The ergonomics of working from home

  • Published
  • By Lauren Russell
  • 66th Air Base Group Public Affairs

HANSCOM AIR FORCE BASE, Mass. – After weeks of checking emails from a makeshift home office, lower back pain, neck strain and carpal tunnel may be setting in.

While most professional offices are designed for long term comfort, applying basic ergonomics to an at-home workstation is important to avoid musculoskeletal disorders.

“An ergonomic workstation is applicable to wherever you find yourself working,” said Galen Williams, 66th Air Base Group Safety director. “How we set up our work space has a big impact on reducing awkward postures and risk for injury.”

Williams said the first step is identifying a desk or table that can be designated for computer use. Computer work should never be done while sitting on a bed or couch for long periods of time.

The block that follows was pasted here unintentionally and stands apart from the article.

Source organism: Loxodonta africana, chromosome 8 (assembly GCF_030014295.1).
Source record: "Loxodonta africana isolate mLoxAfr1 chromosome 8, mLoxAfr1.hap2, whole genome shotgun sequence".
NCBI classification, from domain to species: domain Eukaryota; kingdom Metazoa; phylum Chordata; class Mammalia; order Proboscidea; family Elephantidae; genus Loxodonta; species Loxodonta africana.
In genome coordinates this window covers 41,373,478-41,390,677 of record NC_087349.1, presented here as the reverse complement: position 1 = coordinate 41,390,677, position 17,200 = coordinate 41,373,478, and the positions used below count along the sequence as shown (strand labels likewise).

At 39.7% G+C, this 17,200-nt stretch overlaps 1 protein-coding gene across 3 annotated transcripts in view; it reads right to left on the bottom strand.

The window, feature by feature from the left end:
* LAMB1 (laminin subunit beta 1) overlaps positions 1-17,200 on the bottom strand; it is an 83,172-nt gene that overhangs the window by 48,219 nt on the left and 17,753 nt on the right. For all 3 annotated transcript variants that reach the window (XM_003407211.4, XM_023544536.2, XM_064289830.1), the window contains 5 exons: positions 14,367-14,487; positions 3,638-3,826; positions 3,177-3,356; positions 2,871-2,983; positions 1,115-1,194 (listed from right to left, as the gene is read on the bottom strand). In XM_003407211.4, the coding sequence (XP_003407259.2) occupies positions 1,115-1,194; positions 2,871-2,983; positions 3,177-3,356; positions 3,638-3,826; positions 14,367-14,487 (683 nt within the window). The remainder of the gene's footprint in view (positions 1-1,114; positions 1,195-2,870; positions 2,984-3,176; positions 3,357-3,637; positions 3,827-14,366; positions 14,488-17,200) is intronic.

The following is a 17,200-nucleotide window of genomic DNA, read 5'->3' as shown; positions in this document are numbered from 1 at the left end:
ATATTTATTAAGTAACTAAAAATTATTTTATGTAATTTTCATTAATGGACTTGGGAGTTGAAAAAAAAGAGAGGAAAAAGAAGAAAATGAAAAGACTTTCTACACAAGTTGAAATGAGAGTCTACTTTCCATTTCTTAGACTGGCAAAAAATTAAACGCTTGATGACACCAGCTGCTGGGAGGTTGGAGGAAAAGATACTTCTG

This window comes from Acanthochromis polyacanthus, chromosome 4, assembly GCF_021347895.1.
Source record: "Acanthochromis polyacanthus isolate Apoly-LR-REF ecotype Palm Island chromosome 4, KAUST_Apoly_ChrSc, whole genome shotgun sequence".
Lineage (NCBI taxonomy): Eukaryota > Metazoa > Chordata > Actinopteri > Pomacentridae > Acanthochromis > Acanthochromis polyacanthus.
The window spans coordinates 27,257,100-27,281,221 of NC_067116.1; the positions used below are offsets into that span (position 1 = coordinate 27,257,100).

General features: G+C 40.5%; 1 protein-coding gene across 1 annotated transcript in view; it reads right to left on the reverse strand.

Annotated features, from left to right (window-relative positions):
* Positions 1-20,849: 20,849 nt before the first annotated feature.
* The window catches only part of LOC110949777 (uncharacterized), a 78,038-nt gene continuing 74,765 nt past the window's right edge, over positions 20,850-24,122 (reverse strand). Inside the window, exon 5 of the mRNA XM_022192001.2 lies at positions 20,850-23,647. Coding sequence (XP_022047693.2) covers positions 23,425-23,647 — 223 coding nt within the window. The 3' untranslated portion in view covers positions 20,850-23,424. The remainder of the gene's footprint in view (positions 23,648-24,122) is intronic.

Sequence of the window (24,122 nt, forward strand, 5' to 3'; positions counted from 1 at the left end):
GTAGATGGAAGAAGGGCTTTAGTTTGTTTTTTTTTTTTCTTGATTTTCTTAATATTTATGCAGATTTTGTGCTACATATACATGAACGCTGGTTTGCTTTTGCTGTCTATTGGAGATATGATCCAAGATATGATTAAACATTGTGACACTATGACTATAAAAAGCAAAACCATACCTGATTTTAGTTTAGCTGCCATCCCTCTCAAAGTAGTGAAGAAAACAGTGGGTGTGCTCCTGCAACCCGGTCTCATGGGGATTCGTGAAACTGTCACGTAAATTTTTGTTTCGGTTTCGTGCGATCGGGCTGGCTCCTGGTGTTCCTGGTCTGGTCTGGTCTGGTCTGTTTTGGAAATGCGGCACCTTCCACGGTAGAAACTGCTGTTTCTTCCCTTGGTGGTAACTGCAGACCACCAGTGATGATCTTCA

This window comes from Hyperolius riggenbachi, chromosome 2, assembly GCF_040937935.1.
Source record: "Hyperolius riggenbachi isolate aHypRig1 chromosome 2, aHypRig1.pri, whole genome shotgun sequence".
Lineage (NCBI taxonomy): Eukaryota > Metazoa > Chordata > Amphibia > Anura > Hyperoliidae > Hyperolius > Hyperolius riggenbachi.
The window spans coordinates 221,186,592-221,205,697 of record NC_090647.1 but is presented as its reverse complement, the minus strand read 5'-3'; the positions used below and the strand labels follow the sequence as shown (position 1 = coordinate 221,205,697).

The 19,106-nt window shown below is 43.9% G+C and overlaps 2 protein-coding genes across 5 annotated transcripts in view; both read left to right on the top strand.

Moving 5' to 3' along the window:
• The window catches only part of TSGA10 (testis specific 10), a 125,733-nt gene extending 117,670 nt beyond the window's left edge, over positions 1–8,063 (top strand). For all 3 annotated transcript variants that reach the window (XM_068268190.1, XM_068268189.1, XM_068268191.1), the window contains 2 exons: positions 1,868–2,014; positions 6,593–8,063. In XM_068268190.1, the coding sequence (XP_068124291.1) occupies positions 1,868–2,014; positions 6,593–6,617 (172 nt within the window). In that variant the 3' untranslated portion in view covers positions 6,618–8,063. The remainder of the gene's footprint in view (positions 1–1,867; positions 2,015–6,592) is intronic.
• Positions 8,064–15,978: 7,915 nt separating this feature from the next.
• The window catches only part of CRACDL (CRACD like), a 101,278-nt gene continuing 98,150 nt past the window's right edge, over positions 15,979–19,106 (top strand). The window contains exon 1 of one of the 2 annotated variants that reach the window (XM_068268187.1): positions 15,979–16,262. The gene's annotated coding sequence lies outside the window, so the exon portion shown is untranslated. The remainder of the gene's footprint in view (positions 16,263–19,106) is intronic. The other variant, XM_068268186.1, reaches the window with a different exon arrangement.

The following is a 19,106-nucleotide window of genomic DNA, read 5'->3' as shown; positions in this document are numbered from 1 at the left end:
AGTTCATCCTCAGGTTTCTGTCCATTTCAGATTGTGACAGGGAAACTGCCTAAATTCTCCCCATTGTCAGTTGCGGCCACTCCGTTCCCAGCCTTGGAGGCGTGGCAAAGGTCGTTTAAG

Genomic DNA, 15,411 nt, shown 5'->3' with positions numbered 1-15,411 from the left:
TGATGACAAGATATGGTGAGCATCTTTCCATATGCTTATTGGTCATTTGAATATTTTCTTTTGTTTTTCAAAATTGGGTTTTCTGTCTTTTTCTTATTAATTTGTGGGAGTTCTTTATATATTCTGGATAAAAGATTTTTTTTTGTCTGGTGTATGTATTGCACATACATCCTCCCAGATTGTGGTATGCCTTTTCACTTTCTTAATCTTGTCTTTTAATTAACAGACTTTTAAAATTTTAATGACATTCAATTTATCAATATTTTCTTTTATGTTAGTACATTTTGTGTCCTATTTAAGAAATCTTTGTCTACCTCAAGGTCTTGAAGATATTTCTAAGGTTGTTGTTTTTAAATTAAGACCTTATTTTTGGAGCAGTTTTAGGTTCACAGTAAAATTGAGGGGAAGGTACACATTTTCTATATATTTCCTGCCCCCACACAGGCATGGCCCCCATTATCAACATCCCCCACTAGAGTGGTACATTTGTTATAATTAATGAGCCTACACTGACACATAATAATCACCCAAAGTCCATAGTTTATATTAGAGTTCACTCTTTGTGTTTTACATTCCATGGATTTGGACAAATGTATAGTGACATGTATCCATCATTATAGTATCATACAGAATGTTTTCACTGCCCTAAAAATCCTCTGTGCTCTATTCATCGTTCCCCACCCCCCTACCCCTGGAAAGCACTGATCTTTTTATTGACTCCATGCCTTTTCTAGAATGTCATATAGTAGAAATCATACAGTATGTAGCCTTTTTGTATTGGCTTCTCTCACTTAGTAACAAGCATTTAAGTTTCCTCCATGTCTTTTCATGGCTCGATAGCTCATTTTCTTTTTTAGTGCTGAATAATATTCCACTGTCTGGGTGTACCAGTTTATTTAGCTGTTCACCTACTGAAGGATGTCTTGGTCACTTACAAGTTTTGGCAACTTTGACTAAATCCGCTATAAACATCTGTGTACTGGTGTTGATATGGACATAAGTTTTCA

“Use a chair with lower back support and a seated cushion,” he said. “If you only have a kitchen or dining chair, put down a cushion, and roll up a towel or blanket to place in the lower back area.”

 If working from a laptop, Williams recommends using an external monitor, keyboard and mouse when possible. If not, elevate the laptop to eye-level by placing it on a stand, or stack of books to prevent neck strain. Avoid resting wrists on a table or desk edge, as it can put pressure on the carpal tunnel.

“If you’re using the phone, use speakerphone or a headset whenever possible, or voice to text to send messages,” he said. “You shouldn’t try to brace the handset or cellphone between your neck and shoulder.”

Williams said an important ergonomic factor that is often overlooked is the environment itself, and that workers should listen to their bodies for the best working setup.

“Make sure you’re working in a comfortable environment and temperature, staying hydrated and taking breaks when you need them,” he said.

For more information on ergonomic workstations, visit